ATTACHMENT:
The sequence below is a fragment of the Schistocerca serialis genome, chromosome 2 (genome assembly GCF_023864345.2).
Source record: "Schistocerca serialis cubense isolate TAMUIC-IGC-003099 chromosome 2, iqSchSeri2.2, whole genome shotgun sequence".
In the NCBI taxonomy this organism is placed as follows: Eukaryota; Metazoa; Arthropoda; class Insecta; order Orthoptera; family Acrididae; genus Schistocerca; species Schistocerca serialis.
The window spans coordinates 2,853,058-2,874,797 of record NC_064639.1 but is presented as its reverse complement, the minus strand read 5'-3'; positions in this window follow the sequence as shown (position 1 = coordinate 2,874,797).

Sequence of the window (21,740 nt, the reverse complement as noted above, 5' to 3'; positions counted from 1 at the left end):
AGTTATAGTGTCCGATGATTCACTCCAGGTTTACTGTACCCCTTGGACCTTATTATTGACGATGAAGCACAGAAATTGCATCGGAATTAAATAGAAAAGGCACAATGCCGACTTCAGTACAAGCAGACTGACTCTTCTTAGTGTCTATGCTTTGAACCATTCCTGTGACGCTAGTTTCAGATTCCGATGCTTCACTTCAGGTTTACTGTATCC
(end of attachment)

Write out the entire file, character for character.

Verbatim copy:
The sequence below is a fragment of the Schistocerca serialis genome, chromosome 2 (genome assembly GCF_023864345.2).
Source record: "Schistocerca serialis cubense isolate TAMUIC-IGC-003099 chromosome 2, iqSchSeri2.2, whole genome shotgun sequence".
In the NCBI taxonomy this organism is placed as follows: Eukaryota; Metazoa; Arthropoda; class Insecta; order Orthoptera; family Acrididae; genus Schistocerca; species Schistocerca serialis.
The window spans coordinates 2,853,058-2,874,797 of record NC_064639.1 but is presented as its reverse complement, the minus strand read 5'-3'; positions in this window follow the sequence as shown (position 1 = coordinate 2,874,797).

Sequence of the window (21,740 nt, the reverse complement as noted above, 5' to 3'; positions counted from 1 at the left end):
AGTTATAGTGTCCGATGATTCACTCCAGGTTTACTGTACCCCTTGGACCTTATTATTGACGATGAAGCACAGAAATTGCATCGGAATTAAATAGAAAAGGCACAATGCCGACTTCAGTACAAGCAGACTGACTCTTCTTAGTGTCTATGCTTTGAACCATTCCTGTGACGCTAGTTTCAGATTCCGATGCTTCACTTCAGGTTTACTGTATCC